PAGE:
For the Week Ending March 27, 2020
CONGRESS PASSES STIMULUS PACKAGE; INCLUDES SUPPORT FOR LIVESTOCK AG
This week, Congress passed its third stimulus package to aid those sectors of the economy impacted by COVID-19. As part of the funding, $14 billion was provided to the U.S. Department of Agriculture’s Commodity Credit Corporation to help agriculture, as well as a separate appropriation of $9.5 billion for livestock and specialty crops. “There is nothing more essential than food and water. U.S. pork producers can’t telecommute and remain hard at work to provide pork products to American kitchens. But we have already suffered losses due to COVID 19-related concerns,” said NPPC President Howard “A.V.” Roth, a pork producer from Wauzeka, Wisconsin. NPPC is now focused on making sure this important lifeline is available to all pork producers without payment restrictions. Additionally, NPPC successfully advocated for the stimulus package to include language clarifying that states can issue special permits for overweight vehicles and loads to allow for the efficient movement of pigs, feed and other supplies. Read the full NPPC press release here.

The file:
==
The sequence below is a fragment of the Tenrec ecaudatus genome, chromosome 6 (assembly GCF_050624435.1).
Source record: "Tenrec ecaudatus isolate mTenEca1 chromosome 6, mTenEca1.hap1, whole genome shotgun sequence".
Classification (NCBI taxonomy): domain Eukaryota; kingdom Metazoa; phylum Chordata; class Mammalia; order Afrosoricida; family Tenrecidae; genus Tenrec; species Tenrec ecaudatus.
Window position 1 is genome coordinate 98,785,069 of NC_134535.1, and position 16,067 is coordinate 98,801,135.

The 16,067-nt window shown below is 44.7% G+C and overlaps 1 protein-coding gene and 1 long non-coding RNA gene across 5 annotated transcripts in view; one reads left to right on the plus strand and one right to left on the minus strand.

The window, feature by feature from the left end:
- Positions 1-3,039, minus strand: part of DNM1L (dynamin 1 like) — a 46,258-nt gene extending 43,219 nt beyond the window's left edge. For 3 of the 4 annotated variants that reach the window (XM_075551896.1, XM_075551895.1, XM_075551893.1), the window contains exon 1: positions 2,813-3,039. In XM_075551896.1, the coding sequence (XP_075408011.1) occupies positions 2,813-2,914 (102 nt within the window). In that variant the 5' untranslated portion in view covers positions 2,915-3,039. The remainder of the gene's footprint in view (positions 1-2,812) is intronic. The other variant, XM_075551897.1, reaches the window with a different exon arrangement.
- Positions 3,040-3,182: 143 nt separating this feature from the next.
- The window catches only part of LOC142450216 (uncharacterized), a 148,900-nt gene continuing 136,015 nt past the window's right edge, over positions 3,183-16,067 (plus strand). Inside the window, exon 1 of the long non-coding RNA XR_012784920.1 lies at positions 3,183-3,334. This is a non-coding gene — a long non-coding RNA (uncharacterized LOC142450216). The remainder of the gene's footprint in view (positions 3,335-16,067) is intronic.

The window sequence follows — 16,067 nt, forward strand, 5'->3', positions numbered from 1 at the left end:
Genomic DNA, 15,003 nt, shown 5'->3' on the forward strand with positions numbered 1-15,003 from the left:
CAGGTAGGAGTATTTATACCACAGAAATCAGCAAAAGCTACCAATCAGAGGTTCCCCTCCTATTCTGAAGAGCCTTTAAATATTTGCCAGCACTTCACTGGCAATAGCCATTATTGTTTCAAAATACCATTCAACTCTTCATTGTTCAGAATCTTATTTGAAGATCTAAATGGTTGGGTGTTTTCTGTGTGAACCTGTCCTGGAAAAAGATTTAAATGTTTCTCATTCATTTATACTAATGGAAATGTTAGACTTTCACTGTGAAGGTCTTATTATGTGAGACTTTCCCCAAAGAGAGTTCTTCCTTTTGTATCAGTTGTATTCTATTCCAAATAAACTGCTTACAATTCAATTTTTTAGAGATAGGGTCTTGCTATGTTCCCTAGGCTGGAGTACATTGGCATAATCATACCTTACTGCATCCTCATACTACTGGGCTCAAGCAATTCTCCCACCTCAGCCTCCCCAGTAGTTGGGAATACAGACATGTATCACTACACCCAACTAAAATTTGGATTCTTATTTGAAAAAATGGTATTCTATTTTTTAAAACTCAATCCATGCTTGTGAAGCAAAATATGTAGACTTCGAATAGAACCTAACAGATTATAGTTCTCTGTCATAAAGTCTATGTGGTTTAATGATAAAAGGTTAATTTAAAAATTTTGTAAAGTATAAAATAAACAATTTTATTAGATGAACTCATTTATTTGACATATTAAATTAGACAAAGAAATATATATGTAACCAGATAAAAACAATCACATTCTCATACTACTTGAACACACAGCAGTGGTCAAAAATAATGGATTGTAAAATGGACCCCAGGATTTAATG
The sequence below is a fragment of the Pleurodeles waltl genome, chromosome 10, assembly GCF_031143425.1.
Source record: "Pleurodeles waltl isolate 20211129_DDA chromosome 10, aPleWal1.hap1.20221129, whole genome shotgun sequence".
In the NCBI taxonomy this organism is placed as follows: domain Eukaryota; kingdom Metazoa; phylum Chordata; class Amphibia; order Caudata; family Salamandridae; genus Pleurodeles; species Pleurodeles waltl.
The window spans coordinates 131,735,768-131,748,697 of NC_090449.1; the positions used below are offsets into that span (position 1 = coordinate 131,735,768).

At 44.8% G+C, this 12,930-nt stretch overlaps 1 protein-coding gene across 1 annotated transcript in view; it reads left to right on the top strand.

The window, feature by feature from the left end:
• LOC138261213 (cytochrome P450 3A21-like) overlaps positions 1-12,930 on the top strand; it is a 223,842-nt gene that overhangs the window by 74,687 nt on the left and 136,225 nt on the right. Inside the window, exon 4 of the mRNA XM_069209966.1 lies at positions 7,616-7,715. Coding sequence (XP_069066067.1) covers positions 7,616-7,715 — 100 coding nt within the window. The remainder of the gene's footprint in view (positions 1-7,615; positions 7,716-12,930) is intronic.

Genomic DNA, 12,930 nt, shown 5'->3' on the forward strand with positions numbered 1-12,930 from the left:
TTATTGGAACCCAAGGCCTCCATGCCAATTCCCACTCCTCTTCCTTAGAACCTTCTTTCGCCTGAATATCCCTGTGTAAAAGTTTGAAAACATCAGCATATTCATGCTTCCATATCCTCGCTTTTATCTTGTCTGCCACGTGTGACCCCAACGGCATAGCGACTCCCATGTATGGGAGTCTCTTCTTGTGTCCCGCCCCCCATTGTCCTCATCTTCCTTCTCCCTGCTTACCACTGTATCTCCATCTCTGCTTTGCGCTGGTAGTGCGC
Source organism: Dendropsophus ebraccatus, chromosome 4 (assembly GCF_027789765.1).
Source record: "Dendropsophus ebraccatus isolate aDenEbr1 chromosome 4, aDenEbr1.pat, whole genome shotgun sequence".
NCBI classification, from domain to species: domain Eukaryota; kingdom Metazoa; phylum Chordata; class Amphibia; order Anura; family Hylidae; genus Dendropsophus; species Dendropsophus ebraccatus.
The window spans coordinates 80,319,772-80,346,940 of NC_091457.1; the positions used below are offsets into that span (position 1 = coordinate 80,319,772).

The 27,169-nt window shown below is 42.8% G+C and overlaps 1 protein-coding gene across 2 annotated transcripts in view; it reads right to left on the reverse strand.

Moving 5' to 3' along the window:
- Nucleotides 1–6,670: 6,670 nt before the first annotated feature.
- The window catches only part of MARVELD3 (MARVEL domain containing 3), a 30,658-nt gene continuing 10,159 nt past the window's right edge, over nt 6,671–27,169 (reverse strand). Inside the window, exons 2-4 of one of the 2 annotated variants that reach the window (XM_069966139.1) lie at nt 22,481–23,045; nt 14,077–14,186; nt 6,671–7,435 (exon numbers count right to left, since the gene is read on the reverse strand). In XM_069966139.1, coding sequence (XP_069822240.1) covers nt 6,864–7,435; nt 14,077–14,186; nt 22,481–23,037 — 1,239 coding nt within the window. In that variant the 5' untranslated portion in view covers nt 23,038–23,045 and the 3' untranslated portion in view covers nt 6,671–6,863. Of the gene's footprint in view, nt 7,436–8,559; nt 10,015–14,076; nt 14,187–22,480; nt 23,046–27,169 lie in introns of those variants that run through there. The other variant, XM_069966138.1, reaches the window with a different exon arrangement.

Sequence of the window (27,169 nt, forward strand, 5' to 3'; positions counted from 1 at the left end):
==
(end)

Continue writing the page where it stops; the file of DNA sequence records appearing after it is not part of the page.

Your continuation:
NPPC ASKS STATE DEPARTMENT FOR HELP IN RESOLVING LABOR VISA SHORTAGE
Access to labor is a high priority for NPPC as COVID-19 threatens to exacerbate U.S. pork’s existing labor shortage. The recent decision by the U.S. Department of State to suspend visa processing in Mexico “has caused great concern” in the U.S. pork industry, NPPC wrote Thursday to Secretary of State Mike Pompeo. The pork industry, a farm sector that operates year-round, uses the H-2A visa program for specialized work, but cannot use the program for most labor needs because of its seasonal limitation. Hog farmers are major users of the TN visa program, which taps labor from Mexico. “Last year, there were only about 21,000 TN visas issued, with agricultural professions only accounting for a portion of that. Although this is a small number compared to the over 200,000 H-2A visas issued, specialized TN professionals with key skills, including animal breeders, animal scientists and veterinarians are critical to the operation of U.S. hog farms,” the letter explained. U.S. pork producers cannot telecommute and are on the front lines of keeping the food supply plentiful and uninterrupted. NPPC reiterated the need for the processing of the TN visas to continue. A copy of the letter is available here.
DOT EXPANDS HOURS OF SERVICE WAIVERS TO INCLUDE FEED DELIVERIES
Thanks to NPPC’s advocacy efforts, this week the Department of Transportation’s Federal Motor Safety Administration expanded the scope of its nationwide waivers for Hours of Service (HOS) rules to include feed deliveries, as well as raw materials to manufacture disinfectants and other vital cleaning supplies, among other efforts. HOS governs the amount of time commercial truckers can drive their loads and when they are required to rest between drives. Last week, the agency announced HOS waivers to cover livestock haulers. The waivers remain in force until April 12, and could be extended if warranted by the COVID-19 crisis. For more information, click here.
FDA TEMPORARILY LIFTS VETERINARY REQUIREMENTS TO ACCOUNT FOR TELEMEDICINE